Open the read file, if an error occurs invalidate filename, set usb_error and return.
 Seek to read file position, if error close the file, invalidate, set usb_error and return.
 Read exactly enough bytes to fill the buffer, parse response to account for EOF response
   (don't set usb_error if "command failed" indicating EOF but detect other errors).
 Set buffer pointer to the beginning of the read buffer.
 Close the read file, if error occurs invalidate read filename, set usb_error and return.

To get a byte from a buffered read file:
 If the read filename is empty or not valid then
    send 0 to the HP, set usb_error and exit.
 If read file position = read file size (4 byte compare) then
    send 0 to the HP, invalidate read file, set usb_error and exit.
 Get byte from the read buffer at location read buffer pointer and send to the HP.
 Increment read file pointer, increment read buffer pointer.
 If read buffer pointer is past the end of the read buffer then call the buffer fill code.

To open a buffered write file:
 Get the filename up to CR and put it in a write filename string
 (truncate past 12 characters but make sure there's a CR after the string).
 If an empty string was sent (just CR) then exit (abandons the write buffer).
 Call the sync code and select short/binary commands.
 Use the DIR command to validate the write filename (see open read comments).
 If "command failed" returned that's OK (just means the file doesn't exist).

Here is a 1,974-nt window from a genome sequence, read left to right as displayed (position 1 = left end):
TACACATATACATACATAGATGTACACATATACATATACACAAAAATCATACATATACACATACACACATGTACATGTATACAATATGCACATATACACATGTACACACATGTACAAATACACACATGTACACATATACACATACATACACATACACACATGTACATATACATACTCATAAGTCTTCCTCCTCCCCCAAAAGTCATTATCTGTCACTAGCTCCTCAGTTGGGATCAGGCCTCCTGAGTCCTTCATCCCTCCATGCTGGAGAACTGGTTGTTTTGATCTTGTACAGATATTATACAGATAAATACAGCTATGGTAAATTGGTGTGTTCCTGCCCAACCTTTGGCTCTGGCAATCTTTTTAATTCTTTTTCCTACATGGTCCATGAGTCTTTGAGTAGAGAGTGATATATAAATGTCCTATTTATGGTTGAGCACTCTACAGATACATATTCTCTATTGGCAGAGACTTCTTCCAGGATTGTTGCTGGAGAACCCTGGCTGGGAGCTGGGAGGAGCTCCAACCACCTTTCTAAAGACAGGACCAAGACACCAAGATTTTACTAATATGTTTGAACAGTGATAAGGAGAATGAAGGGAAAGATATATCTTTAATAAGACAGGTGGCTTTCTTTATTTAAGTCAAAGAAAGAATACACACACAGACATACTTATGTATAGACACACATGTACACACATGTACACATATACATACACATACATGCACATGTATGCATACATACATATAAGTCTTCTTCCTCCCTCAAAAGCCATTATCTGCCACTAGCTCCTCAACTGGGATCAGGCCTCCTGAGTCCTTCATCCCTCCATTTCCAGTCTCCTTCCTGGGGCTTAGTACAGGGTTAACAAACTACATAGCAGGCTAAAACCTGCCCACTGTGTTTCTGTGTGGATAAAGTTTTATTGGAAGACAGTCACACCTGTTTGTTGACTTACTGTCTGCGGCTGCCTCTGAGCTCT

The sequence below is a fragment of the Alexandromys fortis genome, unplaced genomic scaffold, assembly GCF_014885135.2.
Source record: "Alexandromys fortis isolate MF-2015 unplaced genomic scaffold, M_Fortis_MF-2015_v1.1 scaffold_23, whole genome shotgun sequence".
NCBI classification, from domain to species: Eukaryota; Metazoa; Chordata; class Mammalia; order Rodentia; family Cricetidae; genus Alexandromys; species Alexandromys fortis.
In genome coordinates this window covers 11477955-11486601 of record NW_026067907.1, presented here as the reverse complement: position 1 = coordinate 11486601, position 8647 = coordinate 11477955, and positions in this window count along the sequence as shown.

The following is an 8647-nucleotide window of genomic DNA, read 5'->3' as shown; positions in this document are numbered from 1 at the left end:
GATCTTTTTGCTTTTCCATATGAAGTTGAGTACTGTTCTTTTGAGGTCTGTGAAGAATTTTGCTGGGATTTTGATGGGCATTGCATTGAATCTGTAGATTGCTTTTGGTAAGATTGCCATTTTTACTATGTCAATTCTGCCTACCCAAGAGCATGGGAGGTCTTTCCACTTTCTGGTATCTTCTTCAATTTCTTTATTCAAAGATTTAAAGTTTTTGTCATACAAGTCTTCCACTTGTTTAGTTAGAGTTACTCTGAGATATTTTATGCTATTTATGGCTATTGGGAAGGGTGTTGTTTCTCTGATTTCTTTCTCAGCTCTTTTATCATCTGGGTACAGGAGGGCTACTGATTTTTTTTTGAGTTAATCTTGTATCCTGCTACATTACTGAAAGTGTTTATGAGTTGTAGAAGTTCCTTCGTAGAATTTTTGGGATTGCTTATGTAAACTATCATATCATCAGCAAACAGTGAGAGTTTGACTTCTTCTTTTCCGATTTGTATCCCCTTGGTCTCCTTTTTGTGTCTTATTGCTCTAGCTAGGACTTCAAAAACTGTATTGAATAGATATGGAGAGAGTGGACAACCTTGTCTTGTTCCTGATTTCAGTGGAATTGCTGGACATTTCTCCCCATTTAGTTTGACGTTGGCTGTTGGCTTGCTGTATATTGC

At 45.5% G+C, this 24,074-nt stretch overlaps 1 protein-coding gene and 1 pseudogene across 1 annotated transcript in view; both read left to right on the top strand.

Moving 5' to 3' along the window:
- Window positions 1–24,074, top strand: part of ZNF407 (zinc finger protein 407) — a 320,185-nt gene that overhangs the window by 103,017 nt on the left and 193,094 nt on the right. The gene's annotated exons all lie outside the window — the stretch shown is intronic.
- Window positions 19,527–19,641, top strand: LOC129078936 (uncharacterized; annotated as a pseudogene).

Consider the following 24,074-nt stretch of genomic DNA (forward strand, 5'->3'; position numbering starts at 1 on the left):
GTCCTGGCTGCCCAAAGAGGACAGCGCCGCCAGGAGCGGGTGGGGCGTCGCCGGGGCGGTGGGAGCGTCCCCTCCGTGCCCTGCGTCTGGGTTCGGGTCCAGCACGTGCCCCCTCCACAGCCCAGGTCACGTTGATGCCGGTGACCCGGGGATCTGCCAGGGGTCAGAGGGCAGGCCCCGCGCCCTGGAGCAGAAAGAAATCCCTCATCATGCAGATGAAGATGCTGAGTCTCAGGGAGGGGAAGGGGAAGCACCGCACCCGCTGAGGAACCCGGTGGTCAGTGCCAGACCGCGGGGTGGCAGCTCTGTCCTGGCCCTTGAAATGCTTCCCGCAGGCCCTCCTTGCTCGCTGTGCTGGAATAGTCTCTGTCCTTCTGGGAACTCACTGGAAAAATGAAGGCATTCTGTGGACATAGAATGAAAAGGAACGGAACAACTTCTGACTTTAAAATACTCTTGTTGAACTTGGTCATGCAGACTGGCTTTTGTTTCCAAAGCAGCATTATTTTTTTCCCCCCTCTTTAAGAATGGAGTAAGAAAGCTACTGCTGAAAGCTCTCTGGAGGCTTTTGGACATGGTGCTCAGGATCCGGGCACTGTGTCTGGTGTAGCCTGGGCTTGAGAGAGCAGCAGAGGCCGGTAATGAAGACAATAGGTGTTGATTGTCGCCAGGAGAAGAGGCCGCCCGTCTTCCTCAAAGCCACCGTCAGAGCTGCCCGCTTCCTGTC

If another error occurs or if an all-0 size returned (directory) then
    invalidate write filename, set usb_error and exit.
 Set write buffer pointer to the beginning of the write buffer.
 Set write buffer count to 0 (needed to know how many final bytes to write).
 Mark the write filename as valid.

To write a byte to a buffered write file:
 If the write filename is empty or not valid then set usb_error and exit.
 Store byte in write buffer at position write buffer pointer.
 Increment write buffer pointer, increment write buffer count.
 If write buffer pointer is past the end of the write buffer call the buffer flush code.

The buffer flush subroutine:
 If write buffer count = 0 then just return, nothing to do.
 Call the sync code and select short/binary commands.
 Open the write file, if error invalidate write file, set usb_error and return.
 Write buffer count bytes from buffer, if error then
    close write file, invalidate write filename, set usb_error and return.
 Set write buffer pointer to beginning of write buffer, set write buffer count to 0.
 Close the write file, if error then invalidate write filename, set usb_error.

To close a buffered write file:
 Set usb_error to 0.
 If write filename is empty or not valid then exit.
 Call the buffer flush code.
Invalidate the write filename.

The command to request the usb_error value just sends it back to the HP.